Top: time-distance maps for the moving (left panel) and steady (right panel) slit (red lines in Fig. 1c). The time distance map of the top left panel is included in the on-line movie; it shows the loop evolution. Middle: zoomed parts of the time-distance maps: the red and blue bullets are the maxima and minima positions. Bottom: period vs. time as inferred from the intensity profiles above (red lines in the time-distance maps). The vertical dot-dashed lines show the different oscillation regimes. The dashed line shows the linear trend in the period, with the initial value about 214 s and the increment of 0.43 s/min (left panel), and the average period of 224.19 s (right panel).

Open with DEXTER
In the text
thumbnail Fig. 4

Three-dimensional reconstruction of two distinct loops before (top) and after (bottom) the flare, projected on the EUVI-B (left) and AIA (right) view. We plotted the centre of the loop (red point) on the solar surface, and the footpoints (green points) on the respective sides. The red line in STEREO-B images represents the limb as seen from SDO. The points obtained from the scc_measure.pro are plotted as yellow dots and the loop profile is given by a blue line. The movie available on-line shows the temporal evolution of the loops.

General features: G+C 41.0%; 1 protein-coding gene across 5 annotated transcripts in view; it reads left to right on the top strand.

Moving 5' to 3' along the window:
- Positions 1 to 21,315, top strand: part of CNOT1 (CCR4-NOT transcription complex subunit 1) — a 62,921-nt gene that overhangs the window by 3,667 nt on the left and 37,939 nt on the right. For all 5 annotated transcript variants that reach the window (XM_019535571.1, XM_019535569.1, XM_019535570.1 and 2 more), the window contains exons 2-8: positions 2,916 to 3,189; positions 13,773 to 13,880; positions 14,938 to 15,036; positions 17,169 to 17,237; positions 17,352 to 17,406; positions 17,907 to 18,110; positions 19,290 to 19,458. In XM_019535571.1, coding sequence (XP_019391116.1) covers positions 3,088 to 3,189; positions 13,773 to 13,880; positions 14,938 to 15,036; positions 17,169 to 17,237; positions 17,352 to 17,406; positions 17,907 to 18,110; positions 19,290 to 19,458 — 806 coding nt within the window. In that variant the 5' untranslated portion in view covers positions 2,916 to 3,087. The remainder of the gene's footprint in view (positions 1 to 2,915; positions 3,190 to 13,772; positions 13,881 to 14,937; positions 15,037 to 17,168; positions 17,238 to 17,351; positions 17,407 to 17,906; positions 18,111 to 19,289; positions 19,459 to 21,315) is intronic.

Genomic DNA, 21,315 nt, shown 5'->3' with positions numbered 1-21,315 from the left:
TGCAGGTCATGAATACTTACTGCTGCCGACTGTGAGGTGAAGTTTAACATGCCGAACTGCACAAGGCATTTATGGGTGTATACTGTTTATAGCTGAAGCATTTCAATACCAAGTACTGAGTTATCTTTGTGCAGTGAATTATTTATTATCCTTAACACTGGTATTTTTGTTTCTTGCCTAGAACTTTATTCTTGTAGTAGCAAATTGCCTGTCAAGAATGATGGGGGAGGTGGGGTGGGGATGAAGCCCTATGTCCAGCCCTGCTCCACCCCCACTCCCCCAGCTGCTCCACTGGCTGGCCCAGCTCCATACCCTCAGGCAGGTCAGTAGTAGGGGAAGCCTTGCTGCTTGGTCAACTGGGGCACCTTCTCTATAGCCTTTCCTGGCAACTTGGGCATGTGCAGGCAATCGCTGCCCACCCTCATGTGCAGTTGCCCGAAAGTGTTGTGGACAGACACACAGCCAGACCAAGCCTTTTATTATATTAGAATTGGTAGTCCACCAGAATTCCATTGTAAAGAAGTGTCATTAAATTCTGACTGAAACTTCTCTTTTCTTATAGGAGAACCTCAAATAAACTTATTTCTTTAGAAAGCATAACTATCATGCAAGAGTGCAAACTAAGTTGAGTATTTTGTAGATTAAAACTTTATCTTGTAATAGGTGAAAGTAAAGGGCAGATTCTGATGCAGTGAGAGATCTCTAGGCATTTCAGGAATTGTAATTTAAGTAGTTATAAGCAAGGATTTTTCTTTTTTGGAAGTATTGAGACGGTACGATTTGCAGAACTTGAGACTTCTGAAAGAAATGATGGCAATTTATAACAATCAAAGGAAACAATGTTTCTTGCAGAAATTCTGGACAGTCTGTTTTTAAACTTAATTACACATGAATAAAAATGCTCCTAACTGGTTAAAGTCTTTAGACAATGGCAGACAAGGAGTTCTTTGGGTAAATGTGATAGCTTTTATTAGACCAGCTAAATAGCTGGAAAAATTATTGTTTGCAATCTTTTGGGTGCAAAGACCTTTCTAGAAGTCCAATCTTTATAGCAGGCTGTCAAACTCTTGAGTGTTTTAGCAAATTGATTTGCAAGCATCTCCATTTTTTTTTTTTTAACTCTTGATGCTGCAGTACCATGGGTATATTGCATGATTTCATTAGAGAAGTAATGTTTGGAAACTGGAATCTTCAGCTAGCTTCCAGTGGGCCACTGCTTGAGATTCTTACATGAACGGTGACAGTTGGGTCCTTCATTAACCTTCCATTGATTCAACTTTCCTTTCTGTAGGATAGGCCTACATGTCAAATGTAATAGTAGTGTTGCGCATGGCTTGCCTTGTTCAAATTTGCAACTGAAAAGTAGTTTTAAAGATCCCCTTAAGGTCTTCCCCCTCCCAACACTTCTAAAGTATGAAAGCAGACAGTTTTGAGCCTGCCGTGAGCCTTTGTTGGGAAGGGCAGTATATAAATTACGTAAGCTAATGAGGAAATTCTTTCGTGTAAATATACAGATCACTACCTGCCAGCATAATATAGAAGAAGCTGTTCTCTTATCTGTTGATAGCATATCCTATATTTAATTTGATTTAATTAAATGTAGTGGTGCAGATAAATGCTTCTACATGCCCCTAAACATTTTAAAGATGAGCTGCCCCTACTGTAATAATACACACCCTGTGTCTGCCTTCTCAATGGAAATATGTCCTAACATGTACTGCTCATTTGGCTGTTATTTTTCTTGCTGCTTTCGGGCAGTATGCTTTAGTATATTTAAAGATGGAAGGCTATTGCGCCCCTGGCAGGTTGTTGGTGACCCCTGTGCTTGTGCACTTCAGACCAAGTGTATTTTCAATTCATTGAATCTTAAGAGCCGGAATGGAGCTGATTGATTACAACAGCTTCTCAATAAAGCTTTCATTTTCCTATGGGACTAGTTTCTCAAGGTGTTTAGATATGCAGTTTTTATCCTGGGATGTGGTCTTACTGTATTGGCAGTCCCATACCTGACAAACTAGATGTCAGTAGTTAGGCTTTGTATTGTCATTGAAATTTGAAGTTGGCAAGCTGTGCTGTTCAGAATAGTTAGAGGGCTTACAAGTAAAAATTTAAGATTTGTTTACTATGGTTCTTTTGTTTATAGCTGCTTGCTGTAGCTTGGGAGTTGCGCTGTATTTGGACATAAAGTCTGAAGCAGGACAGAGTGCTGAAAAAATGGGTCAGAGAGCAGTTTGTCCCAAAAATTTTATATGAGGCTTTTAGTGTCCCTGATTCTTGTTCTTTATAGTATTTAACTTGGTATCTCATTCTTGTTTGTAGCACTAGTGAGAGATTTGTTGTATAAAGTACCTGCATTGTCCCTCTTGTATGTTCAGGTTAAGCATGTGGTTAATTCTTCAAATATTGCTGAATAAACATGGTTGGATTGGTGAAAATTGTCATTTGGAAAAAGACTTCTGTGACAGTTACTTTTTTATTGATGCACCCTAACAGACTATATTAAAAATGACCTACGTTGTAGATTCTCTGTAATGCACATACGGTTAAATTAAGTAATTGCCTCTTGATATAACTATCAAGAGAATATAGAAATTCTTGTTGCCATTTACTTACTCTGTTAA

Open with DEXTER
In the text
thumbnail Fig. 5

Top: example displacement ξ(t) using Eq. (6) as a function of time, which satisfies condition (7). The amplitudes are a0 = 2 Mm and a1 = 4 Mm. The two oscillations are in phase. The grey curve shows the impulsive part. The red line is the fitted damped oscillation (1). Bottom: τγ as a function of the ratio of amplitudes a0/a1 for different phase differences between the two solutions in Eq. (6). Here a0 represents the full amplitude of the driven oscillation (including the square-root denominator). We assumed ω0 = 2π/250 rad s-1, ω = 2π/200 rad s-1, γ = 1/530 Hz.

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In the text